Selected highlights from the cable news networks' coverage of the buildup to last night's first presidential debate between Pres. George W. Bush and Sen. John Kerry, as aired September 30, 2004:

CNN, PAULA ZAHN NOW: Zero Hour Nears For Presidential Debate, WOLF BLITZER, noted company man, 8:48 PM:

"Fascinating, indeed. Our viewers will be fascinated, no doubt. We'll be watching very closely. Bill Hemmer, we'll get back to you.

For our viewers who are really interested in politics and want answers to a whole range of questions, go to CNN.com. Incredible amount of information on this presidential race, the history, the current status, CNN.com. That's the place you want to be for politics."

MSNBC, Pre-Debate Countdown, hosted by Chris Matthews, TUCKER ASKEW, Bush White House communications adviser and noted grade-school punning champion, 8:18 PM:

"...Kerry's a master debater..."

FOX News, FOX Report with Shepard Smith, SHEPARD SMITH, news anchor, fearmonger, and ratings whore, 7:59 PM:

"Stay tuned, as the war on terror continues on FOX..."
Posted at 11:12 AM in a Grave fashion.
An analysis of the president's idea of hard work

I know what you're saying. This is too easy, but nonetheless...

"In Iraq, no doubt about it, it's tough. It's hard work. It's incredibly hard."

Which is why my back is clenched up so tight it's ready to snap.

"I wake up every day thinking about how best to protect America. That's my job...There's a lot of really good people working hard to do so. It's hard work."

I'm not really sure what any of this shit means, but I refuse to tell people to go to georgewbush.com

"It's-and it's hard work. I understand how hard it is. I get the casualty reports every day. I see on the TV screens how hard it is. But it's necessary work."

Watching TV is really hard, yeah, especially the one at the White House with the TiVo. Have you tried to operate TiVo? It's really hard. And Cheney is always stealing the damn remote.

"The plan says we'll train Iraqi soldiers so they can do the hard work, and we are."

And it was really hard to think up a plan, we wouldn't want to waste all that hard work just because it doesn't work.

"We're making progress. It is hard work. It is hard work to go from a tyranny to a democracy. It's hard work to go from a place where people get their hands cut off or executed to a place where people are free."

It's hard work to go from a televised quagmire to speeches about progress, we're running out of material.

"And, you know, I think about Missy Johnson, fantastic young lady I met in Charlotte, N.C., she and her son, Brian. They came to see me. Her husband, P.J., got killed-been in Afghanistan, went to Iraq. You know, it's hard work to try to love her as best as I can knowing full well that the decision I made caused her, her loved one to be in harm's way."

Wait a minute! Is the president admitting an affair here? Whoa, bombshell!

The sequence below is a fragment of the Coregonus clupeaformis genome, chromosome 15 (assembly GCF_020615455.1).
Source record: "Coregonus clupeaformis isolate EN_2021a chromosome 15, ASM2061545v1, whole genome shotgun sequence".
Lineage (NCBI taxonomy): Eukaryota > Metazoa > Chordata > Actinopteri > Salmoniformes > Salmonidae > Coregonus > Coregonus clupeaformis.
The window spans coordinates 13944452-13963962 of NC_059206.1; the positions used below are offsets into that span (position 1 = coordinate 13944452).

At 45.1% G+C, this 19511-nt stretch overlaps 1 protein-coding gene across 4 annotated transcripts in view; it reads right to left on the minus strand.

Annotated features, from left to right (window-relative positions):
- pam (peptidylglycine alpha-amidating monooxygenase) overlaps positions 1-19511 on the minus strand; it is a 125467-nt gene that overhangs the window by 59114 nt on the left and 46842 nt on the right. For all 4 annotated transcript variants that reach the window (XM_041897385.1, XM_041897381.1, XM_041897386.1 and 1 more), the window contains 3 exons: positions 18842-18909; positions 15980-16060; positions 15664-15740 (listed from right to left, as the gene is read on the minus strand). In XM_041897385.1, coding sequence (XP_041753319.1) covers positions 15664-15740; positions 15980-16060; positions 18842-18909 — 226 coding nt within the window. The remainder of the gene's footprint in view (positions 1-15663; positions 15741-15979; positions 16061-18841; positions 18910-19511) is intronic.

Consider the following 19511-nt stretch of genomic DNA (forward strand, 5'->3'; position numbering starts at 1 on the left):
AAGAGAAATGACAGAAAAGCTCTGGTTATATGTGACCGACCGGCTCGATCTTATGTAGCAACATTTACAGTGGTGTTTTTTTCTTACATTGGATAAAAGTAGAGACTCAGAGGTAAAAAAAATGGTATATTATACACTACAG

"Yeah, we're the job done. It's hard work. Everybody knows it's hard work because there's a determined enemy that's trying to defeat us."

And that enemy is John Kerry, no wait, Saddam Hussein - no, that's not it. Warmer?

"We've done a lot of hard work together over the last three and a half years."

Well, mostly I watched it on television, but you get the idea.

Posted at 9:22 AM in a Grave fashion.
  September 29, 2004
The Manchurian Debate

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"...and that's where the snipers will be perched."

Posted at 4:19 PM in a Grave fashion.
Fools / Russian

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George W. Bush, left, and Vladimir Lenin, right (and probably the only time these two can ever be said to be approximating these respective positions, mind you).

Posted at 4:15 PM in a Grave fashion.
  September 28, 2004
Highlights of John Kerry's recent attempts to grapple with humor, or, the newly-introduced "Laughter Initiative 2004"

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Just an ill-informed guess, but Presidential candidate John Kerry appears to be scouring the latest issue of The Onion for ideas pertaining to "what is funny" and "what to do at the Mercury Lounge later this evening"

The Associated Press, in the wake of other reports on the success of the Bush camp's usage of humor at political rallies earlier this week, has now provided equal time to the president's opponent in a rote assessment of John Kerry's skills at invoking laughter.

Literally - the piece is rote and by the numbers.

According to the piece's writer, Nedra Pickler, "even while speaking on the very serious topic of Iraq last week at New York University, Kerry made the audience laugh six times at President Bush's expense." Did you get that? Six laughs, to be precise. Furthermore, the subject matter of Iraq is deemed to be "very serious" for some inexplicable reason, though Sen. Kerry has been able to invoke "laughs" and "chuckles" from audiences who have been treated to his riffs on the President's disavowal of bad news in our latest colonial acquisition. Later, we learn that audience members have also "guffawed" at these events, but it remains unsaid whether or not anyone may have ventured so far as to "chortle", though that's a definite likelihood if they were treated to Kerry's time-tested "Bush is sooooo stupid, that..." routine. Seriously, that bit kills every Tuesday night at the Laugh Factory.

Thankfully, Pickler assists politically-minded stand-up comics everywhere by detailing some of the senator's signature lines: